In most states, a legal separation means a couple is bound by a court order outlining the terms of their separation. The separation agreement will generally include issues of child custody, visitation, child support, spousal support and division of marital property and assets. Each state establishes its own laws and procedures regarding legal separation. Although couples in all states can generally prepare legally binding agreements on divorce issues, not all states recognize legal separation as a distinct marital status.
If a couple decides to divorce after filing for a legal separation, the agreements outlined in the separation agreement often act as the basis for the divorce proceeding, explains Jeffrey A. Landers, a certified divorce financial analyst. A legal separation agreement should include all significant issues that would generally be included in a divorce decree, including detailed child custody and visitation schedules and exact amounts of child and spousal support payments, which generally must be calculated using state-specific formulas. Additionally, a separation agreement should typically discuss who is living in the marital residence and how the couple is handling debts, assets and shared property during the separation.
Negotiating Separation Terms
A couple may choose to attend mediation or retain attorneys to help create a separation agreement that is mutually acceptable. If the couple jointly prepares and agrees to the terms of the separation, the court will generally approve it without a hearing. If one spouse prepares a proposed agreement but the other spouse does not agree to it, the spouse may propose an alternative counter-agreement or simply outline the issues with which she disagrees and submit her objections to the court. If the couple cannot agree on the separation terms either on their own or after working with a mediator, the court will typically hold a hearing to decide on the contested issues.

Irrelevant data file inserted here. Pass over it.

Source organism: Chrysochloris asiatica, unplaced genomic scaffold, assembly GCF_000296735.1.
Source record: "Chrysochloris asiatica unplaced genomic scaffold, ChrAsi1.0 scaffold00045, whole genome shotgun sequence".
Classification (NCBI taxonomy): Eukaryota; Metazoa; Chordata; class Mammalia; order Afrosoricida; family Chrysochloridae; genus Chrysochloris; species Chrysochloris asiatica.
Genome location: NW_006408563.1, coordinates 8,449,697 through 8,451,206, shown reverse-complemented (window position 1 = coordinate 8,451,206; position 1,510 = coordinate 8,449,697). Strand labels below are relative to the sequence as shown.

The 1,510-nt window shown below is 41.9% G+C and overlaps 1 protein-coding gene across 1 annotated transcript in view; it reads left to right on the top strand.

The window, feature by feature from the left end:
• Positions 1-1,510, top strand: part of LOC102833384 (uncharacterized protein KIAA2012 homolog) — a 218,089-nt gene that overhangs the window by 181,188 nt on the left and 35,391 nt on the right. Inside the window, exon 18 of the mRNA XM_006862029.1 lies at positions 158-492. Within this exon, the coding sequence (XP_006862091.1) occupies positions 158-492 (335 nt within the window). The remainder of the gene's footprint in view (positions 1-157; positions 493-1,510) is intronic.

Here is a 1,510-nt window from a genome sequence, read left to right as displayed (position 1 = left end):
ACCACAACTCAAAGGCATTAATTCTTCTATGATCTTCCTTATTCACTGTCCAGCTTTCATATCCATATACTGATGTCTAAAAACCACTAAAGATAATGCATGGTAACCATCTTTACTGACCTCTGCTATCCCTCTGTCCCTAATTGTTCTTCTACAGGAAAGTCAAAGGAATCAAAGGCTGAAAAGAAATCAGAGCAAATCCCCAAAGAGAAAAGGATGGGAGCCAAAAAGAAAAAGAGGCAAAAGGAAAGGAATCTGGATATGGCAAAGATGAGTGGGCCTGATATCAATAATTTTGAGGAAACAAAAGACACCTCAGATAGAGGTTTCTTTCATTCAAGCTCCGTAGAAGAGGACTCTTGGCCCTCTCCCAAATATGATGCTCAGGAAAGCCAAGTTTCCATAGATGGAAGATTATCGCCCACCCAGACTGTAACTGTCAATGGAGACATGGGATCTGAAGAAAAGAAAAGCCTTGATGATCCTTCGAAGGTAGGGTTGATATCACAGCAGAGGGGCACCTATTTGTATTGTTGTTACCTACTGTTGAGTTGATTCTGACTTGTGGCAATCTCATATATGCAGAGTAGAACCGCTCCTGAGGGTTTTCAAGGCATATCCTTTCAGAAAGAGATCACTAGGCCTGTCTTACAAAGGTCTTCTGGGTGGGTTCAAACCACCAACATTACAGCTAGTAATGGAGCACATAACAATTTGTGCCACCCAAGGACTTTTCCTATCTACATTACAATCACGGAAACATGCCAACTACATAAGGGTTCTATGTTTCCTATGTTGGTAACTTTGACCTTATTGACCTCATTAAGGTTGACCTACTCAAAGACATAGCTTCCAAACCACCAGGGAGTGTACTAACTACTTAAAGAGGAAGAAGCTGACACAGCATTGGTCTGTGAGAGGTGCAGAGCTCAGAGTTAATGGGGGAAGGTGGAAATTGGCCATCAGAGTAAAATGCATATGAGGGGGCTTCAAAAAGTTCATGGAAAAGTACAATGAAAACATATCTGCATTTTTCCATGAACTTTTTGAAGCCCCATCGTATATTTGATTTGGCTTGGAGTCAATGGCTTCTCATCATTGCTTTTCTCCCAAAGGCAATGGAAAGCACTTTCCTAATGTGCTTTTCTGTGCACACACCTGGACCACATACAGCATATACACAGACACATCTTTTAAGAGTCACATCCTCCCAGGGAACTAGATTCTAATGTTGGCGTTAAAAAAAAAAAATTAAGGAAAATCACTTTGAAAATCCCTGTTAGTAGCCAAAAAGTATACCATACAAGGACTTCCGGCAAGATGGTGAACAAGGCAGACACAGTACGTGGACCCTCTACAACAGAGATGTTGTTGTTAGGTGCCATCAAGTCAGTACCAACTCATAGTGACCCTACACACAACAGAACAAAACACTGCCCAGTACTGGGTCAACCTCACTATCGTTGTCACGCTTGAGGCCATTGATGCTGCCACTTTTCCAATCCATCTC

Filing the Paperwork
To make a legal separation official, couples first need to meet residency requirements for their state. Thus, if the couple has moved recently, they may need to wait to file for legal separation until they meet their state's statutory requirements. Once the couple has completed the separation paperwork and has meet residency requirements, they generally must file their petition for separation with the clerk of the court in the county where they reside. In most instances, they will need to pay a filing fee at the time they submit their petition. If the couple is not filing the separation agreement jointly, the spouse filing for separation must serve his spouse with a copy of the petition and proposed separation agreement. Acceptable methods of service vary by state, but may include certified mail or use of a private process server.
Separation as a Legal Status
Some states, such as North Carolina and Virginia, require that a couple legally separate as a prerequisite for no-fault divorce -- that is, divorce that does not stem from the negative actions of one spouse. Other states, including Florida, Pennsylvania, Georgia and Texas, do not recognize legal separation at all. In most states, however, once a couple has legally separated, the court will allow them to remain in this status indefinitely. That said, some states, such as Indiana, only allow couples to remain separated for a year, at which point, they must either file for divorce or reconcile.
References & Resources
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